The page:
Double-bunking part of prison expansion plan

prison bunksExpansion plans for a federal prison in Kingston, Ontario show provisions are being made for double-bunking  – a practice condemned by many as being dangerous and inhumane.

On CBC’s Power and Politics, host Evan Solomon questioned MPs about the development plans for the Collins Bay institution, which show that standard cells will be built with provision for a “future upper bed.”

Candice Hoeppner, Parliamentary Secretary to the Minister of Public Safety, said the government does not have plans to make double-bunking permanent, but that preparation for them is “just good planning”.

NDP Justice Critic Jack Harris countered that, “prudent planning would be to avoid the kinds of prisons policies that they’ve got now, which is going to lead to more violence, people with less rehabilitation after being in prison and coming out being more dangerous offenders than when they went in.”

Double-bunking, putting two inmates in one cell, is already practiced in Canadian prisons. Corrections Canada reports that 13% of inmates are currently double-bunked – and this figure could rise as high as 30% as the tougher sentencing provisions of the omnibus crime bill come into effect.

In 2010, Jeremy Phillips, 33, an inmate at the Mountain Institution in the Fraser Valley, was killed by his cellmate Michael Wayne McGray, a man serving six concurrent life sentences for murders.

Howard Sapers, Canada’s correctional investigator, has  condemned double-bunking for increasing violence between inmates, threatening the safety of guards and increasing the spread of infectious diseases.

In his Annual Report 2009-10, Sapers gave an example of case in which double-bunking resulted in violence: “A maximum security inmate is released from administrative segregation to a double-occupancy cell, despite a psychological assessment on file that noted it would be preferable if he was accommodated in a single cell because of previous psychiatric history. The inmate assaults his cellmate and is transferred to the Special Handling Unit.”

Sapers also reported that bed capacity in the five treatment centres only met 50% of identified need. “Exemptions are even being requested to “double up” in segregation cells where two inmates must share space designed for one for up to 23 hours a day.”

“Given high rates of mental illness, drug addiction, violence and criminal gang membership,” Sapers reports, “it is difficult to see how double-bunking can be viewed as a correctionally appropriate or sustainable solution to crowding pressures in either the short or medium terms.”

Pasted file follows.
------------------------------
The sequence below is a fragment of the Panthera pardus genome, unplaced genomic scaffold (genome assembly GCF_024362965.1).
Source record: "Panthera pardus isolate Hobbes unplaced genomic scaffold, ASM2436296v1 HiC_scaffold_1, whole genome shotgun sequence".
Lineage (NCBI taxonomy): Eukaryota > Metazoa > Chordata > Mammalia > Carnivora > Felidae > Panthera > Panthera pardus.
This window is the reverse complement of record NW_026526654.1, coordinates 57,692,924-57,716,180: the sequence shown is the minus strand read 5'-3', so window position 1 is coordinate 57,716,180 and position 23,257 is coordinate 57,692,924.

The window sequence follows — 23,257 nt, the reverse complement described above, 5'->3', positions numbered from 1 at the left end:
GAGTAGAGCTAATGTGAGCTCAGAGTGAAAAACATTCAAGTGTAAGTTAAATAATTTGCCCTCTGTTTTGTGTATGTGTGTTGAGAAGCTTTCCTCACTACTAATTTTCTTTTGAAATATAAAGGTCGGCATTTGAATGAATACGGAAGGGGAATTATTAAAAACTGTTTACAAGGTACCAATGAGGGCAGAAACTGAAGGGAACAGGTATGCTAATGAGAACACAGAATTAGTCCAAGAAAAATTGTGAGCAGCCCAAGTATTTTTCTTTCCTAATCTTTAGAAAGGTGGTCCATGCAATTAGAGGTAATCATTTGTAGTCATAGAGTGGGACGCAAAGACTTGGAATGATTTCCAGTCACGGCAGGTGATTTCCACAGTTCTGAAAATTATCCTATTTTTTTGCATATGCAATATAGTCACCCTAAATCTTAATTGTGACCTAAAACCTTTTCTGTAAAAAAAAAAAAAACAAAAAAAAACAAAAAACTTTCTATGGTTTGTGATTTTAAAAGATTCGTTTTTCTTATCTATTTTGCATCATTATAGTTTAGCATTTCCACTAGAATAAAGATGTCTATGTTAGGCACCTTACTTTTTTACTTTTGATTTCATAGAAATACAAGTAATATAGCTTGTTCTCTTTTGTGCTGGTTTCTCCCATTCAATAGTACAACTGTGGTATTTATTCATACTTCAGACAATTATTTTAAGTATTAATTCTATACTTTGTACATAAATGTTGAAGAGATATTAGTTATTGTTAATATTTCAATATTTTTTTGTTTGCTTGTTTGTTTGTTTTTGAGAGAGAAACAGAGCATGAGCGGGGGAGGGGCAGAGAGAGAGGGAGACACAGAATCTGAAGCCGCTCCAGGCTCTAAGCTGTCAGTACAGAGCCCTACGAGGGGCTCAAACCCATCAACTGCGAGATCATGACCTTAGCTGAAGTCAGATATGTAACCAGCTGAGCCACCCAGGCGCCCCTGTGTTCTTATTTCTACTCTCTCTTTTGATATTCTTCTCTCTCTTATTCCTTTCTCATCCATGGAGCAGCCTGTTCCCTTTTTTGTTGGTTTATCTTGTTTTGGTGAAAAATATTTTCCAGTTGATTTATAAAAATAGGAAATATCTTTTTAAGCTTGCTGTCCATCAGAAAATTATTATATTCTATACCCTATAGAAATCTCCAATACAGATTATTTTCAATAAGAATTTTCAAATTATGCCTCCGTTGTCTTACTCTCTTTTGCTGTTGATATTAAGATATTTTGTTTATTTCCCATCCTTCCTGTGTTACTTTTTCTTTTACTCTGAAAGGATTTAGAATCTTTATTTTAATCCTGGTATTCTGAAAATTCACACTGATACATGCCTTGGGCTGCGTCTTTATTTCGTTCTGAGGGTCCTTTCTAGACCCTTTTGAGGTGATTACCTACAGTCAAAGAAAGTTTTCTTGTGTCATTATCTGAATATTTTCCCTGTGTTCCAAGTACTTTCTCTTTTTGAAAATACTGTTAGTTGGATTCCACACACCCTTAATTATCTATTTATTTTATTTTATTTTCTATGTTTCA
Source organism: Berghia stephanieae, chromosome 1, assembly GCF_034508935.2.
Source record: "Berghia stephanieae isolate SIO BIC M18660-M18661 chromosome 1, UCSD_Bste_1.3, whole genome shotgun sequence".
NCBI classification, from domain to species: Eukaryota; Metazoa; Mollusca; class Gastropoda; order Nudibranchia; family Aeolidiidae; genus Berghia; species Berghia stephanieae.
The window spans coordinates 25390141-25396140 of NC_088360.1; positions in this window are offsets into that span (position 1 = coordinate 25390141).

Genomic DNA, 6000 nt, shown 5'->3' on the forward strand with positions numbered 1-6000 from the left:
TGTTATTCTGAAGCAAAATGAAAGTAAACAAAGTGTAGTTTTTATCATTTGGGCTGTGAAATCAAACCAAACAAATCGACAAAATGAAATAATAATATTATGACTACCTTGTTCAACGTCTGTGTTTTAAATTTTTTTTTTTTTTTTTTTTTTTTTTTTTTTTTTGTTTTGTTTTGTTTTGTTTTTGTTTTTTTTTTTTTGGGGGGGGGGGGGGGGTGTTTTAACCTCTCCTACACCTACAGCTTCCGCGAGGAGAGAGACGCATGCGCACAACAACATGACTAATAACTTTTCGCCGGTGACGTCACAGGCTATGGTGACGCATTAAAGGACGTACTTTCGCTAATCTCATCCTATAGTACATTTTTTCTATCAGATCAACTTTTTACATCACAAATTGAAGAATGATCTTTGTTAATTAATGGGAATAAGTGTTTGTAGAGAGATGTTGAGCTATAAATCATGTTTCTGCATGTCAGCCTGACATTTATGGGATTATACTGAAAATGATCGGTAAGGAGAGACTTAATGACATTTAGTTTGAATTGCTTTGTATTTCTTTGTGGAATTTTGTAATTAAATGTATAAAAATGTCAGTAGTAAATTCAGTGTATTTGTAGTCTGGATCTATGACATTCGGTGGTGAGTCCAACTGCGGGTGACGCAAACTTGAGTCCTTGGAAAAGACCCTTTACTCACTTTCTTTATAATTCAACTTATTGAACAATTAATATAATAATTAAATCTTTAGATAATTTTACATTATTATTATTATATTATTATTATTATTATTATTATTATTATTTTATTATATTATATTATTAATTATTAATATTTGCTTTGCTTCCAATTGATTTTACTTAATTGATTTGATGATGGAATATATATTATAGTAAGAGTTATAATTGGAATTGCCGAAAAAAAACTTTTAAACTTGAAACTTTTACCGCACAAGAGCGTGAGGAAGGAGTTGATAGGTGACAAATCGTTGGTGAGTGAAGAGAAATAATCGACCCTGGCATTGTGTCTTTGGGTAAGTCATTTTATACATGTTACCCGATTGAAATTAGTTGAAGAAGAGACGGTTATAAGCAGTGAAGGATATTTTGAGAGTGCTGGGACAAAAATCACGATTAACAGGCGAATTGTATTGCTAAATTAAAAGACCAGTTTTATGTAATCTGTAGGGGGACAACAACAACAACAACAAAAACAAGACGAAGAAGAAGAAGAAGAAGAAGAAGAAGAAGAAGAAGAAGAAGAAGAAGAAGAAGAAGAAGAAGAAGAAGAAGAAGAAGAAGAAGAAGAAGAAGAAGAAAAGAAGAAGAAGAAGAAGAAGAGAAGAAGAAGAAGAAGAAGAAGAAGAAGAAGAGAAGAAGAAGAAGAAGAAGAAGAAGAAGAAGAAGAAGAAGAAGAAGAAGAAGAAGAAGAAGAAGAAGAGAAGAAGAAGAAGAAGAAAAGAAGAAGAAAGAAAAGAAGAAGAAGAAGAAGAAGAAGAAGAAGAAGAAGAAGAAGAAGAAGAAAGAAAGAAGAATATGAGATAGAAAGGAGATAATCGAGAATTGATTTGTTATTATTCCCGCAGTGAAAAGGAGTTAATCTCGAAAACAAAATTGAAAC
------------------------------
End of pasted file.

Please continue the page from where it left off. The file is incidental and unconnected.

The Correctional Service of Canada (CSC) used to require approval by the Commissioner prior to increasing the number of double occupancy cells. However, in Augst 2010, CSC released a policy bulletin announcing the suspension of this policy. This decision was made despite acknowledgement that “single accommodation is the most desirable and appropriate method of housing offenders [and that] double bunking (one cell designed for one inmate occupied by two) is inappropriate as a permanent accommodation measure within the context of good corrections.”

Responding to double-bunking

Vic Toews

Public Safety Minister Vic Toews (Chris Wattie/Reuters)

When questioned about the practice of double-bunking by CBC’s Evan Solomon in August, 2010, Public Safety Minister Vic Toews said that double-bunking is “not something that is inappropriate or illegal or unconstitutional or violates international standards”.  Toews went on to say that “many countries use double-bunking and quite frankly I think in many cases it’s appropriate”.

However, Justin Piché points out the practice of double-bunking contravenes the United Nations’ Standard Minimum Rules for the Treatment of Prisoners. Section 9. (1) of this international standard states that “Where sleeping accommodation is in individual cells or rooms, each prisoner shall occupy by night a cell or room by himself. If for special reasons, such as temporary overcrowding, it becomes necessary for the central administration to make an exception to this rule, it is not desirable to have two prisoners in a cell or room”.

The Union of Canadian Correctional Officers has also stated: “Double Bunking is an unsafe, ineffective means by which to address population management, and will inevitably prove problematic for correctional officers, correctional staff, offenders, CSC and, finally, the general public.”

Additionally, the Canadian Criminal Justice Association argues that the practice of double-bunking  threatens the safety of inmates and staff and, ultimately, the public.


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